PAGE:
and astronomy and things like that.
So why don't we try something like that right now?
I'll just click on the microphone
that you see now in the search box,
and say my search out loud.
Pictures of nebula.
And as you see...
Wright: Pretty cool.
Byrne: Yeah, just as if you'd typed it.
Wright: Why don't you try something harder?
Can you try
"recipe for spaghetti with Bolognese sauce"?
Byrne: Wow, that's a long one. Let's see what happens.
And again, I'm just speaking
right to this laptop's built-in mic.
Let's try it.
Recipe for spaghetti with Bolognese sauce.
Nailed it.
Wright: Okay. Try "Worcester, Mass."
Byrne: Worcester, Mass.
Well, I'm glad I don't have to spell that.
Let's see.
Worcester, Mass.
Is that right? Yep.
Wright: Pretty good.
Byrne: You know, Worcester, Mass. reminds me
of another thing that kind of sounds the same.
Not quite the same.
I don't think it's spelled that way, either.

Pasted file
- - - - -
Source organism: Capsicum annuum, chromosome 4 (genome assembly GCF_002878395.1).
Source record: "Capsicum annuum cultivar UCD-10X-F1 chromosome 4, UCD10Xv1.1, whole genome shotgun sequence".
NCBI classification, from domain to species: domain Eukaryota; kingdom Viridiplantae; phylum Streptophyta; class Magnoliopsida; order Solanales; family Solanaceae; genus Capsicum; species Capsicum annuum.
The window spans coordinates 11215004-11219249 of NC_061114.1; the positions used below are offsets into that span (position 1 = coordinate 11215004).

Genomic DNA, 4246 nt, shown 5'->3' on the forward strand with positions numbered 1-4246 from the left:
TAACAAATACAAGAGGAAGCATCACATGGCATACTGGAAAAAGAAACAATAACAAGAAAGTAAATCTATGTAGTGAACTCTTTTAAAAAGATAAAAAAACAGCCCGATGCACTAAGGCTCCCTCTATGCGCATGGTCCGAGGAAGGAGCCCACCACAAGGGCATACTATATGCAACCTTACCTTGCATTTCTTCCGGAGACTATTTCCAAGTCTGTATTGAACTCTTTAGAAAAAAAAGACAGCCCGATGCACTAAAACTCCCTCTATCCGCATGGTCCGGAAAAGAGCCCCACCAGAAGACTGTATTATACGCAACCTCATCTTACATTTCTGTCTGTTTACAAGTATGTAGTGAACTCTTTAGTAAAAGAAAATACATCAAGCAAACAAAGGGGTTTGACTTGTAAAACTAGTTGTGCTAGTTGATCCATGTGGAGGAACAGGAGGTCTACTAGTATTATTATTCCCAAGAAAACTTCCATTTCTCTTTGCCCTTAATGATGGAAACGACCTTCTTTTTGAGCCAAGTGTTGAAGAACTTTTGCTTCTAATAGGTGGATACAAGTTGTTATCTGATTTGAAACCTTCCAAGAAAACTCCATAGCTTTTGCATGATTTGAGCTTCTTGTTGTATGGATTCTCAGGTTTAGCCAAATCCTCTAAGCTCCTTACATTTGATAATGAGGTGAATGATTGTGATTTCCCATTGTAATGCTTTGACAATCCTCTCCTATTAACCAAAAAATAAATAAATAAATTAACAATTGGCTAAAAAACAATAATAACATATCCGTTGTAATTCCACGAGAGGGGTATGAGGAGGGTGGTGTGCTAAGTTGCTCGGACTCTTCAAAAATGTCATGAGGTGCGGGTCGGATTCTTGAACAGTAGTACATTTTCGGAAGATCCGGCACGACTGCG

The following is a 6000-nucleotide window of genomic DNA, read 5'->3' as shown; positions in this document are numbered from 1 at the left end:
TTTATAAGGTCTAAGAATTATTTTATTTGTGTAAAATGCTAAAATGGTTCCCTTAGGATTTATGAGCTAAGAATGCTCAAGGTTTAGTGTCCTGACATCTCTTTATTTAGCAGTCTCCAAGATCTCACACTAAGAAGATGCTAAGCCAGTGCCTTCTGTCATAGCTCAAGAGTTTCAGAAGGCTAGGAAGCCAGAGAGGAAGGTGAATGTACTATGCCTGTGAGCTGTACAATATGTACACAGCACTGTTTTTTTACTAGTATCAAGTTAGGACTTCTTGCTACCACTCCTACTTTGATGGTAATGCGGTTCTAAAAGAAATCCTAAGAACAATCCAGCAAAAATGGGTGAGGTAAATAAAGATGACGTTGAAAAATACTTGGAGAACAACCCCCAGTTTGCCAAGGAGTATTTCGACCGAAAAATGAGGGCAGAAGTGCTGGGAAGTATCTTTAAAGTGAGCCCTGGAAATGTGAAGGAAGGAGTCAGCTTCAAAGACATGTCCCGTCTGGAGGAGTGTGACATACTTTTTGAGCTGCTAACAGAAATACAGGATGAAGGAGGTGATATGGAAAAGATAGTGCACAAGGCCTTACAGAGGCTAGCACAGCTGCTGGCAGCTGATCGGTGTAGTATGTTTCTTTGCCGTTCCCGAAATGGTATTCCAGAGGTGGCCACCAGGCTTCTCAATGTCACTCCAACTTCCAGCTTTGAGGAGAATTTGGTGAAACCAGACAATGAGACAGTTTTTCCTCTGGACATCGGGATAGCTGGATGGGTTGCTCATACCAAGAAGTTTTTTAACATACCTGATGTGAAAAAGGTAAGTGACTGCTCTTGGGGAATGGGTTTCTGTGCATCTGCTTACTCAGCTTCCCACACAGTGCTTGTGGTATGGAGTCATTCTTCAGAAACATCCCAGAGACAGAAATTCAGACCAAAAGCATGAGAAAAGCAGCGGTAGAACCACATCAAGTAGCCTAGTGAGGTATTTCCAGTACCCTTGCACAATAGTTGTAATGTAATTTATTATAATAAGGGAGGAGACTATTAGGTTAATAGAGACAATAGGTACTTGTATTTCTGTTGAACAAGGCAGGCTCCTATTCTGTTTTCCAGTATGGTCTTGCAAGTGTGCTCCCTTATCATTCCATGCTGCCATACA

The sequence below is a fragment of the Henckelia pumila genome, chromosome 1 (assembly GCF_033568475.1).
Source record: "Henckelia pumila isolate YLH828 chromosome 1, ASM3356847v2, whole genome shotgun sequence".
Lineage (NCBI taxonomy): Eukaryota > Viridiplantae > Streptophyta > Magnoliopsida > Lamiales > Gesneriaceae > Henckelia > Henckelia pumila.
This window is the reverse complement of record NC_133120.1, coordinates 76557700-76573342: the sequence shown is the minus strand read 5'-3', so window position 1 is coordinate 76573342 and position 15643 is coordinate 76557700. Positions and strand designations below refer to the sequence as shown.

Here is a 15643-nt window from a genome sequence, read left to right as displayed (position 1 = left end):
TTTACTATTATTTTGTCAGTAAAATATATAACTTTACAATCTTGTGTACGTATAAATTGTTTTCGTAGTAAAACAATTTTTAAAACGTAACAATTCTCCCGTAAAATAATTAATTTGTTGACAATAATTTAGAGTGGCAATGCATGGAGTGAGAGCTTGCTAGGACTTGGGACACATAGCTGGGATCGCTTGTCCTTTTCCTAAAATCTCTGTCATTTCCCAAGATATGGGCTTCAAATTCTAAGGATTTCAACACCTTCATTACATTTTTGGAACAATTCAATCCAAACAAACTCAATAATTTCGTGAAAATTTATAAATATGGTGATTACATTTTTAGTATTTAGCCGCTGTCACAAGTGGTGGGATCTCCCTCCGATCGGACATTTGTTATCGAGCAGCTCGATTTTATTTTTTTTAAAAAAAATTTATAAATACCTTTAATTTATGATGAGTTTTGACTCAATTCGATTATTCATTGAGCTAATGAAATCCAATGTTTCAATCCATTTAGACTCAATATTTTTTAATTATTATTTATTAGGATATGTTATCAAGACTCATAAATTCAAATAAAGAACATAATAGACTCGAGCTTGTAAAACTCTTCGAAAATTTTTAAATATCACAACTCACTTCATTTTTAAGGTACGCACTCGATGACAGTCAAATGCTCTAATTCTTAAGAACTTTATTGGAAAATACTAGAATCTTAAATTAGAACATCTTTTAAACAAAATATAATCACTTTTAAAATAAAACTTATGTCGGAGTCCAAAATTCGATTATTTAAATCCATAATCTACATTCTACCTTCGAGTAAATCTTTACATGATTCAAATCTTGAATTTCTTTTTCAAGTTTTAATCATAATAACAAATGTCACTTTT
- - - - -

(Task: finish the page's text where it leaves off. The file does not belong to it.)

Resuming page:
It's Wooster College. Let's try that.
Wooster College.
Yep, got that too.
Wright: So what you're seeing here
is an example of the big data that Mike talked about.
And that is, as we hear more and more searches,
our technology gets better and better.
And you'll be seeing this over time.
Voice Search will just get better and better.
Bill, can we give one last example?
Byrne: Sure, and why don't we combine again
two technologies at Google
that make things so much nicer for the user.
We can combine Translate with speech recognition.
And this is something maybe your husband
would like to do as he's learning Spanish
with your family.
So let's try a longer Translate example.
And again, we'll see what happens
if we can get this right.
Translate to Spanish,
"Where can I buy a hamburger in this neighborhood?"
Oh, I think it got it.
Wright: Pretty cool. Thank you, Bill.
Byrne: Sure.